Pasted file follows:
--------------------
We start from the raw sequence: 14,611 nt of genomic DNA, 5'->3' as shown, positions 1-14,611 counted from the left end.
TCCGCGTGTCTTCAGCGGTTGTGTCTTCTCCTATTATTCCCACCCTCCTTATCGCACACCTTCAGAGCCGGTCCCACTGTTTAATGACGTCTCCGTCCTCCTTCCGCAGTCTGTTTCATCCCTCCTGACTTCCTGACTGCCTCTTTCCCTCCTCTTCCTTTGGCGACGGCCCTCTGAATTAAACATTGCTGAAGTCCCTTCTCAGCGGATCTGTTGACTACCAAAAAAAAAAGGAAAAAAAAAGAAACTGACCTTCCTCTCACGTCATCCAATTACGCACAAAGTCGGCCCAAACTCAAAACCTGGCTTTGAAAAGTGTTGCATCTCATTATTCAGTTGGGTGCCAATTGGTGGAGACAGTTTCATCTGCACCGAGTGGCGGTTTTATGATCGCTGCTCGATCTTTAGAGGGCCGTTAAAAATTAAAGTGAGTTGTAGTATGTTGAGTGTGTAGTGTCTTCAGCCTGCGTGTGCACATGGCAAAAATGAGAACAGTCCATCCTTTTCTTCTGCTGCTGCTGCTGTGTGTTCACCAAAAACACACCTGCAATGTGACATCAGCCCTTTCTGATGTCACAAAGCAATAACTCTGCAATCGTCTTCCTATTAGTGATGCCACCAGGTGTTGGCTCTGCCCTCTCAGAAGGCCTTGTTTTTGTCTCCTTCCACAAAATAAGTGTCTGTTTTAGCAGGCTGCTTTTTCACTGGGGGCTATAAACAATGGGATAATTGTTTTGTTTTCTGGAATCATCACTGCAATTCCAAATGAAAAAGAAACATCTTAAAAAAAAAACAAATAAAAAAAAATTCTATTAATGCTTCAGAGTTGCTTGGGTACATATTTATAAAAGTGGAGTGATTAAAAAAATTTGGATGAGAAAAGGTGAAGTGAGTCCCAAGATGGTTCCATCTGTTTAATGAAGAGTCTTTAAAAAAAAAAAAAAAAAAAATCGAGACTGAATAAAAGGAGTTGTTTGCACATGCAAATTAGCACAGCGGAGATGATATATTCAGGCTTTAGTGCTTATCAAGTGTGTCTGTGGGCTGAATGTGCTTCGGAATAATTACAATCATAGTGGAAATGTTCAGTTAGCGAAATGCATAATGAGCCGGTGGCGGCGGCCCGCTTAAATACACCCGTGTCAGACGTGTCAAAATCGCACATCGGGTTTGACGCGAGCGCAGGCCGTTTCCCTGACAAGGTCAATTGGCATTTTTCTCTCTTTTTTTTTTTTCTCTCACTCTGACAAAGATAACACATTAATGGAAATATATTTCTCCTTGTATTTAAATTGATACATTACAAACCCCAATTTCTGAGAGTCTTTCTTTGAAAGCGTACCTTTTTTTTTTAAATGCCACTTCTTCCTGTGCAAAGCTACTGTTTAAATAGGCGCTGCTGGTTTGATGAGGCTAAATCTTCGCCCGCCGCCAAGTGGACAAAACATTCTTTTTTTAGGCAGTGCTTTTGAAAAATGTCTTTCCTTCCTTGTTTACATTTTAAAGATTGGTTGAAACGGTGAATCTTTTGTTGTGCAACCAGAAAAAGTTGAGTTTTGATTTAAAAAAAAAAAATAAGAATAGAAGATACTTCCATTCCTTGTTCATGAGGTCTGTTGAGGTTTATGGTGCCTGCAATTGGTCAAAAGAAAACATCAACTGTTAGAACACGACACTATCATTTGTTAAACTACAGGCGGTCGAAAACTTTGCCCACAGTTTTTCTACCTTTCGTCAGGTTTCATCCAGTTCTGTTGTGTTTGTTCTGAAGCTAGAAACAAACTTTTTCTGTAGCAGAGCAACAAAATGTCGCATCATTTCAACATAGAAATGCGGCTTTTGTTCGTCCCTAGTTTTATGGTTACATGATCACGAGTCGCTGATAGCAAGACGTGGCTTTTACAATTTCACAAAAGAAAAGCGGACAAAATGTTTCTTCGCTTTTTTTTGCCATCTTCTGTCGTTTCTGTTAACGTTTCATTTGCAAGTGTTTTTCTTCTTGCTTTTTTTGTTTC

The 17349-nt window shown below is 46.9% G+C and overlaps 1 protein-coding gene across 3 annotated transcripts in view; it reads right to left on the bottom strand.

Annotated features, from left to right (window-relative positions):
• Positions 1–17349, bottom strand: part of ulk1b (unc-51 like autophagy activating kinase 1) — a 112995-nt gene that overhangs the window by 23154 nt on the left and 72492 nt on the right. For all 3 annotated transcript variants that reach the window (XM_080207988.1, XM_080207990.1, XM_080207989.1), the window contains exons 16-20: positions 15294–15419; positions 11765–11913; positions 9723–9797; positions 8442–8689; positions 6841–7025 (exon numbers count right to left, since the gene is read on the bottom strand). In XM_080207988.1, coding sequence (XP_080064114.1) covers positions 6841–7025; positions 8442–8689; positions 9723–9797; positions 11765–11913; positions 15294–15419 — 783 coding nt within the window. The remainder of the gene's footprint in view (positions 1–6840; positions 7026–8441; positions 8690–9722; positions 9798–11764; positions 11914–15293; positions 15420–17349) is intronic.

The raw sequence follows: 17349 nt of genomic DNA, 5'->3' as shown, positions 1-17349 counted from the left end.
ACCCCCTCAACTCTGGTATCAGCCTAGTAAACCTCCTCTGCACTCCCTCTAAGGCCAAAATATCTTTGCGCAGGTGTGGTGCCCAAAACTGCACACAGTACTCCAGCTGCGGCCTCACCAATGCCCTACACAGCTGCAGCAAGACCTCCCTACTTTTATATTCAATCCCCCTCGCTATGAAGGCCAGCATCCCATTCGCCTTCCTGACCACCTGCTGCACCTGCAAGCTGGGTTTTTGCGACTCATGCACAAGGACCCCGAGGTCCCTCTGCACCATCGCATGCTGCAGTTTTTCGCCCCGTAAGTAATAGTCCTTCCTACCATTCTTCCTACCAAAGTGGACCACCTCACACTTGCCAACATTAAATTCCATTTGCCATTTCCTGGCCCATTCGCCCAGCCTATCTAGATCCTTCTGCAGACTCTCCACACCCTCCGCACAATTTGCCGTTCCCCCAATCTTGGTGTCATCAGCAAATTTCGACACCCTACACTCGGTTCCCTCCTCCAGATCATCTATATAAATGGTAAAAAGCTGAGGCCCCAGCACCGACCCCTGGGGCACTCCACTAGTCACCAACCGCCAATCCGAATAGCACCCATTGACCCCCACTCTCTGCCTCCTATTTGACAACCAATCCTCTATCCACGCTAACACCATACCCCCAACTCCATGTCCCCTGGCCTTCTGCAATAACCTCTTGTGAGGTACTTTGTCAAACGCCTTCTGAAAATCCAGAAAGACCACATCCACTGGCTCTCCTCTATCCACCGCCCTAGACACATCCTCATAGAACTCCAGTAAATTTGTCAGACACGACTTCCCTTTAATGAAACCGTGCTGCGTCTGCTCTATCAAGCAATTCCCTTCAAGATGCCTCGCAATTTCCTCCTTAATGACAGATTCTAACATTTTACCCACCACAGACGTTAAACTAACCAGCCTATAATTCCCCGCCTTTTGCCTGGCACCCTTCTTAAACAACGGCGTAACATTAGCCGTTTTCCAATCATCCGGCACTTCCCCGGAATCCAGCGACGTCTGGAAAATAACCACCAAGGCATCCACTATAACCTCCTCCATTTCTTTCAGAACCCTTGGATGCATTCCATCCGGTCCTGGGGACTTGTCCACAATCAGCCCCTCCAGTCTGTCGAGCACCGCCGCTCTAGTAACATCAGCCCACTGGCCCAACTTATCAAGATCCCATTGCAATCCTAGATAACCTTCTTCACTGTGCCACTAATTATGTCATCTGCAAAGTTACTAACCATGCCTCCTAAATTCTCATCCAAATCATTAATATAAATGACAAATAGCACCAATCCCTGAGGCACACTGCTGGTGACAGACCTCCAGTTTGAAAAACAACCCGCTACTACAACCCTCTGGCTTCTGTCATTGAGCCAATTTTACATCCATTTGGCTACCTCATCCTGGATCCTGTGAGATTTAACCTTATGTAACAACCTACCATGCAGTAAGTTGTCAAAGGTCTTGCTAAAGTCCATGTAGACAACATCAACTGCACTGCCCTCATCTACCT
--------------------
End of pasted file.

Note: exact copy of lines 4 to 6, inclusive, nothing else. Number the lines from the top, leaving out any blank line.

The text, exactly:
Annotated features, from left to right (window-relative positions):
• Positions 1–17349, bottom strand: part of ulk1b (unc-51 like autophagy activating kinase 1) — a 112995-nt gene that overhangs the window by 23154 nt on the left and 72492 nt on the right. For all 3 annotated transcript variants that reach the window (XM_080207988.1, XM_080207990.1, XM_080207989.1), the window contains exons 16-20: positions 15294–15419; positions 11765–11913; positions 9723–9797; positions 8442–8689; positions 6841–7025 (exon numbers count right to left, since the gene is read on the bottom strand). In XM_080207988.1, coding sequence (XP_080064114.1) covers positions 6841–7025; positions 8442–8689; positions 9723–9797; positions 11765–11913; positions 15294–15419 — 783 coding nt within the window. The remainder of the gene's footprint in view (positions 1–6840; positions 7026–8441; positions 8690–9722; positions 9798–11764; positions 11914–15293; positions 15420–17349) is intronic.

The raw sequence follows: 17349 nt of genomic DNA, 5'->3' as shown, positions 1-17349 counted from the left end.